The market has priced in more than four interest rate increases this year from the U.S. Federal Reserve to tone down inflation and remove monetary stimulus.

There are some people who believe that won’t be possible.

That stock market investors in particular will rebel, as they did in late 2018, to the point that the Fed will have to stop its rate hiking cycle, and instead find other means to cool demand and slowly let more air out of the asset bubbles the central bank helped create.

One of those skeptics is David Rosenberg, Chief Economist and Strategist at subscription service Rosenberg Research.

Here are a few hi-lights from a report, courtesy of the The Globe & Mail, which features the full report, in which Rosenberg spells out what he believes the Fed will do, and the one key thing to watch out for that could signal a recession.


by David Rosenberg, Chief Economist & Strategist, Rosenberg Research

Primer on the Fed

  • Now that the Fed has got the market reset for four rate hikes this year, I think the bigger surprise will be a quicker taper and move to quantitative tightening (QT) because it is the most efficient way to cool demand without crushing it.


  • What’s been happening of late is that the Treasury market has done its repricing of the Fed and the stock market is following with a lag.


  • And mostly importantly: don’t ever mess with the yield curve — an inversion of the 2s/10s curve has foreshadowed all six recessions in the past 40 years (it has never flashed a “head fake”).


There are too many rate hikes priced in, but the big deal is the end of QE and the onset of QT (farewell to the “wealth effect” on spending).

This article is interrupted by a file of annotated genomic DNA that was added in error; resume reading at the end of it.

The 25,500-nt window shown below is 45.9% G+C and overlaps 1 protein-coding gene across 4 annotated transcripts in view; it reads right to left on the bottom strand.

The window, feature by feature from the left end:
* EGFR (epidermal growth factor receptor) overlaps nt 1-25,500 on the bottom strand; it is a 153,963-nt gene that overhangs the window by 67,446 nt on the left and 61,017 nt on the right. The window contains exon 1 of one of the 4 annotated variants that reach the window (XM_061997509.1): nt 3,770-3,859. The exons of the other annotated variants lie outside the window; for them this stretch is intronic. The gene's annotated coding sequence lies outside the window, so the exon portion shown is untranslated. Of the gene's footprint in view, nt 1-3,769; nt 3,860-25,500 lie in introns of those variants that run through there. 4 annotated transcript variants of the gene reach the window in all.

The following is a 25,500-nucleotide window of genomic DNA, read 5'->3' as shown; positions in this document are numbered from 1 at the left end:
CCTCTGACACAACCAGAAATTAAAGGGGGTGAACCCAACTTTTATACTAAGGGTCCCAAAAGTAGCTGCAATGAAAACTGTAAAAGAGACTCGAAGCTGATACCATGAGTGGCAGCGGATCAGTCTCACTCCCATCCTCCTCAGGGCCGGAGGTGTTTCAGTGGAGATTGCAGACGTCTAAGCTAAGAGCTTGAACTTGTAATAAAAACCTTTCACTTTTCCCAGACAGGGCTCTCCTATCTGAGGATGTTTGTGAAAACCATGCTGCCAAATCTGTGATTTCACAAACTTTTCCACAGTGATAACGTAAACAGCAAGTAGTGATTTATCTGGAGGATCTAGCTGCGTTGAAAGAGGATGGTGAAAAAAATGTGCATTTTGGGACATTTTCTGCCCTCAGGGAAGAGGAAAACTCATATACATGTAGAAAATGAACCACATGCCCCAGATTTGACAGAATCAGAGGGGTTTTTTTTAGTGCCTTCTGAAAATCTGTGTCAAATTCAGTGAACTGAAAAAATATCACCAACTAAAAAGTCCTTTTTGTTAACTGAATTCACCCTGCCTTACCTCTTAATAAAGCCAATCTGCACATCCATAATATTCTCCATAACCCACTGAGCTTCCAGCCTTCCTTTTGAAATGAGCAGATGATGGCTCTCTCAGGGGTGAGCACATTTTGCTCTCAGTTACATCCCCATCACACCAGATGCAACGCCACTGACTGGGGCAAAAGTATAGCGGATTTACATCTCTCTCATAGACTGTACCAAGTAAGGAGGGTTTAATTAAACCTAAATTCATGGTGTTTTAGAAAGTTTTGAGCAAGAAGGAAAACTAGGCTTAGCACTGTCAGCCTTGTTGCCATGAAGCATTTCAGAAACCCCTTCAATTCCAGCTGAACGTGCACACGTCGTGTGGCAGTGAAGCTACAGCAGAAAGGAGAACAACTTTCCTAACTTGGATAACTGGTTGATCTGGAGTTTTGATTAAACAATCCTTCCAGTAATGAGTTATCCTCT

So at this point, based on what’s priced in, I think the surprise will be that the Fed does less (not more) on rates, and that means the Eurodollar futures are attractive, the conditions for a steepener in the Treasury market curve led by the front end look like a solid bet.


I would expect that we will also see mortgage spreads, and in fact all spread products, begin to widen out — especially so in the high yield market where investors seem to be living in a la la world of zero defaults.


So part of this trade includes trading up in quality.


One other thing, and this has to be stated emphatically:


Don’t ever mess with the yield curve. The 2s/10s spread is now 74 basis points; far below the long-run mean of 100 basis points.


This means, at least based on its current shape, the Fed really can’t do what is now priced in, which is move four times this year without inverting the curve.


An inversion of the 2s/10s curve has foreshadowed all six recessions in the past 40 years. It has never flashed a “head fake.”


It has a 100% track record; an inversion is both a necessary and sufficient condition for a recession, and no other “market signal” has this uncanny ability to signal a turning point in the business cycle.


CHART 1: Don’t Mess With the Yield Curve!!

United States: 2s/10s yield curve (percentage points)

Shading indicates recession
Source: Haver Analytics, Rosenberg Research

Powell made the policy error of allowing the curve to invert even a modest four basis points in late-August 2019, so guess what?

A recession was coming, likely a mild one, even if the COVID-19 pandemic and the messy lockdowns in March-April 2020 hadn’t come our way.


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